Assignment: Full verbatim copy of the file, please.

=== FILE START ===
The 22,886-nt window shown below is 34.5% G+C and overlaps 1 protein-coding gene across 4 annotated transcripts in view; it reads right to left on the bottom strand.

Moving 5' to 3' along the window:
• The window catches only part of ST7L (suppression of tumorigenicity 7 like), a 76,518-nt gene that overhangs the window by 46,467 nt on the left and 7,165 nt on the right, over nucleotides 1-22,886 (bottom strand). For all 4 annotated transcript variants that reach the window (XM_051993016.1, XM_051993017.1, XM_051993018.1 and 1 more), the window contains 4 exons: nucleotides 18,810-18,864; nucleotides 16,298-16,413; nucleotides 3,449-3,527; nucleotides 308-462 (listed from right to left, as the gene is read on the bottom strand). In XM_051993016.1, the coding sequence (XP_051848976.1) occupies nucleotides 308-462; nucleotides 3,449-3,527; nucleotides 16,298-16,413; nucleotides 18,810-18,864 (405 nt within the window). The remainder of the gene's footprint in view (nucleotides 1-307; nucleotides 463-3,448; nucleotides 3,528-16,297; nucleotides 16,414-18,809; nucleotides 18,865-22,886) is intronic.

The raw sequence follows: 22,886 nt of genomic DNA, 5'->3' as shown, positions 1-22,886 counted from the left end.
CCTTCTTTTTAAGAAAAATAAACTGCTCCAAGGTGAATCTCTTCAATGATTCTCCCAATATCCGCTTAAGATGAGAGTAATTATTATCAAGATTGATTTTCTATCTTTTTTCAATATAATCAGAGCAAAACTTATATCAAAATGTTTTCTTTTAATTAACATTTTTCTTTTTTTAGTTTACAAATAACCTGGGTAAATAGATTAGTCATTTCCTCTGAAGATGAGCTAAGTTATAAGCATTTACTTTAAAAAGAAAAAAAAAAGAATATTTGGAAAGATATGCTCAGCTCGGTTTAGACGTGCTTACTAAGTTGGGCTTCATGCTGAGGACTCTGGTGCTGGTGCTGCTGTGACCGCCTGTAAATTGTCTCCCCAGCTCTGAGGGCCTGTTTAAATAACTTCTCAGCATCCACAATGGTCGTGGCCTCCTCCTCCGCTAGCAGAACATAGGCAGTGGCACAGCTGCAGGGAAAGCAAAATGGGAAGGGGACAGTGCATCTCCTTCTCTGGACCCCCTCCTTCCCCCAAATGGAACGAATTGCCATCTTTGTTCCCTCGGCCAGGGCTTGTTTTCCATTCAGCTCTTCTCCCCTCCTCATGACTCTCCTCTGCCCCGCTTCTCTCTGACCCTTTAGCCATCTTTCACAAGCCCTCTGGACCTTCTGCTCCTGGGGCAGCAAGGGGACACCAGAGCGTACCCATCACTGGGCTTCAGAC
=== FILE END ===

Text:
The 22,886-nt window shown below is 34.5% G+C and overlaps 1 protein-coding gene across 4 annotated transcripts in view; it reads right to left on the bottom strand.

Moving 5' to 3' along the window:
• The window catches only part of ST7L (suppression of tumorigenicity 7 like), a 76,518-nt gene that overhangs the window by 46,467 nt on the left and 7,165 nt on the right, over nucleotides 1-22,886 (bottom strand). For all 4 annotated transcript variants that reach the window (XM_051993016.1, XM_051993017.1, XM_051993018.1 and 1 more), the window contains 4 exons: nucleotides 18,810-18,864; nucleotides 16,298-16,413; nucleotides 3,449-3,527; nucleotides 308-462 (listed from right to left, as the gene is read on the bottom strand). In XM_051993016.1, the coding sequence (XP_051848976.1) occupies nucleotides 308-462; nucleotides 3,449-3,527; nucleotides 16,298-16,413; nucleotides 18,810-18,864 (405 nt within the window). The remainder of the gene's footprint in view (nucleotides 1-307; nucleotides 463-3,448; nucleotides 3,528-16,297; nucleotides 16,414-18,809; nucleotides 18,865-22,886) is intronic.

The raw sequence follows: 22,886 nt of genomic DNA, 5'->3' as shown, positions 1-22,886 counted from the left end.
CCTTCTTTTTAAGAAAAATAAACTGCTCCAAGGTGAATCTCTTCAATGATTCTCCCAATATCCGCTTAAGATGAGAGTAATTATTATCAAGATTGATTTTCTATCTTTTTTCAATATAATCAGAGCAAAACTTATATCAAAATGTTTTCTTTTAATTAACATTTTTCTTTTTTTAGTTTACAAATAACCTGGGTAAATAGATTAGTCATTTCCTCTGAAGATGAGCTAAGTTATAAGCATTTACTTTAAAAAGAAAAAAAAAAGAATATTTGGAAAGATATGCTCAGCTCGGTTTAGACGTGCTTACTAAGTTGGGCTTCATGCTGAGGACTCTGGTGCTGGTGCTGCTGTGACCGCCTGTAAATTGTCTCCCCAGCTCTGAGGGCCTGTTTAAATAACTTCTCAGCATCCACAATGGTCGTGGCCTCCTCCTCCGCTAGCAGAACATAGGCAGTGGCACAGCTGCAGGGAAAGCAAAATGGGAAGGGGACAGTGCATCTCCTTCTCTGGACCCCCTCCTTCCCCCAAATGGAACGAATTGCCATCTTTGTTCCCTCGGCCAGGGCTTGTTTTCCATTCAGCTCTTCTCCCCTCCTCATGACTCTCCTCTGCCCCGCTTCTCTCTGACCCTTTAGCCATCTTTCACAAGCCCTCTGGACCTTCTGCTCCTGGGGCAGCAAGGGGACACCAGAGCGTACCCATCACTGGGCTTCAGAC